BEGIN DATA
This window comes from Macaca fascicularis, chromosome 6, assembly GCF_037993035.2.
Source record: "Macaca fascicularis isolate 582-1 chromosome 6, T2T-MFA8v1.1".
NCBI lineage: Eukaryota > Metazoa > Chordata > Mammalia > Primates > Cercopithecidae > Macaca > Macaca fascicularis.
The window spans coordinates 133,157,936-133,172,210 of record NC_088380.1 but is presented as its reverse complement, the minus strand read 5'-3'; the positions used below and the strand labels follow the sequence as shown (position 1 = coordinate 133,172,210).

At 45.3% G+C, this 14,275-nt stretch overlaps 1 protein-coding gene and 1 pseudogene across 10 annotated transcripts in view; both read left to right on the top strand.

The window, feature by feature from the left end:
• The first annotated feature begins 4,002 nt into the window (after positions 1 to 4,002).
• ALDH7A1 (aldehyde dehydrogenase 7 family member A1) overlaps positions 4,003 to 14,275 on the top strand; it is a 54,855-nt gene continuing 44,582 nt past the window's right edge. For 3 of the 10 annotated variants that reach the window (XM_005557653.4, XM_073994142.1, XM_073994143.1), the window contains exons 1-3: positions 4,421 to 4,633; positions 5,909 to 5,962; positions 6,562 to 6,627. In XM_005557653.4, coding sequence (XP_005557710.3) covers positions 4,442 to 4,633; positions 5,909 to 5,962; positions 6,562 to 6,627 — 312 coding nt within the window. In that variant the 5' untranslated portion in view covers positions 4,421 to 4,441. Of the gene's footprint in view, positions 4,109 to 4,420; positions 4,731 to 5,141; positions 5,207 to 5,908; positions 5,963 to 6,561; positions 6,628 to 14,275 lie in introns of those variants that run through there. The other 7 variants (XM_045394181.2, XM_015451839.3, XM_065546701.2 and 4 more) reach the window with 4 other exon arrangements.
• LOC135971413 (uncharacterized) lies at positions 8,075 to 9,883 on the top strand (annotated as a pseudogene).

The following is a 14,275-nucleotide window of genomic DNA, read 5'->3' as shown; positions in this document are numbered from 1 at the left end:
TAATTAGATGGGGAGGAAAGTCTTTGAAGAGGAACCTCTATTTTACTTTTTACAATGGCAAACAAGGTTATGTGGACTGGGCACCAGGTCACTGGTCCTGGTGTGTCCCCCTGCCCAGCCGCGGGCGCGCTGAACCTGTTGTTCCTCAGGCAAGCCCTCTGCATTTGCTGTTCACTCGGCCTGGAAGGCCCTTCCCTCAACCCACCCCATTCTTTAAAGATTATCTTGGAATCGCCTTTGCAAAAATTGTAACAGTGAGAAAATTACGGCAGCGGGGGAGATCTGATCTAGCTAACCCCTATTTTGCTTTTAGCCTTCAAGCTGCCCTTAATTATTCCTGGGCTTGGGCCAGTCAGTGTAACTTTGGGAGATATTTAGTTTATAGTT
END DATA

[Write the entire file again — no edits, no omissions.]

This window comes from Macaca fascicularis, chromosome 6, assembly GCF_037993035.2.
Source record: "Macaca fascicularis isolate 582-1 chromosome 6, T2T-MFA8v1.1".
NCBI lineage: Eukaryota > Metazoa > Chordata > Mammalia > Primates > Cercopithecidae > Macaca > Macaca fascicularis.
The window spans coordinates 133,157,936-133,172,210 of record NC_088380.1 but is presented as its reverse complement, the minus strand read 5'-3'; the positions used below and the strand labels follow the sequence as shown (position 1 = coordinate 133,172,210).

At 45.3% G+C, this 14,275-nt stretch overlaps 1 protein-coding gene and 1 pseudogene across 10 annotated transcripts in view; both read left to right on the top strand.

The window, feature by feature from the left end:
• The first annotated feature begins 4,002 nt into the window (after positions 1 to 4,002).
• ALDH7A1 (aldehyde dehydrogenase 7 family member A1) overlaps positions 4,003 to 14,275 on the top strand; it is a 54,855-nt gene continuing 44,582 nt past the window's right edge. For 3 of the 10 annotated variants that reach the window (XM_005557653.4, XM_073994142.1, XM_073994143.1), the window contains exons 1-3: positions 4,421 to 4,633; positions 5,909 to 5,962; positions 6,562 to 6,627. In XM_005557653.4, coding sequence (XP_005557710.3) covers positions 4,442 to 4,633; positions 5,909 to 5,962; positions 6,562 to 6,627 — 312 coding nt within the window. In that variant the 5' untranslated portion in view covers positions 4,421 to 4,441. Of the gene's footprint in view, positions 4,109 to 4,420; positions 4,731 to 5,141; positions 5,207 to 5,908; positions 5,963 to 6,561; positions 6,628 to 14,275 lie in introns of those variants that run through there. The other 7 variants (XM_045394181.2, XM_015451839.3, XM_065546701.2 and 4 more) reach the window with 4 other exon arrangements.
• LOC135971413 (uncharacterized) lies at positions 8,075 to 9,883 on the top strand (annotated as a pseudogene).

The following is a 14,275-nucleotide window of genomic DNA, read 5'->3' as shown; positions in this document are numbered from 1 at the left end:
TAATTAGATGGGGAGGAAAGTCTTTGAAGAGGAACCTCTATTTTACTTTTTACAATGGCAAACAAGGTTATGTGGACTGGGCACCAGGTCACTGGTCCTGGTGTGTCCCCCTGCCCAGCCGCGGGCGCGCTGAACCTGTTGTTCCTCAGGCAAGCCCTCTGCATTTGCTGTTCACTCGGCCTGGAAGGCCCTTCCCTCAACCCACCCCATTCTTTAAAGATTATCTTGGAATCGCCTTTGCAAAAATTGTAACAGTGAGAAAATTACGGCAGCGGGGGAGATCTGATCTAGCTAACCCCTATTTTGCTTTTAGCCTTCAAGCTGCCCTTAATTATTCCTGGGCTTGGGCCAGTCAGTGTAACTTTGGGAGATATTTAGTTTATAGTT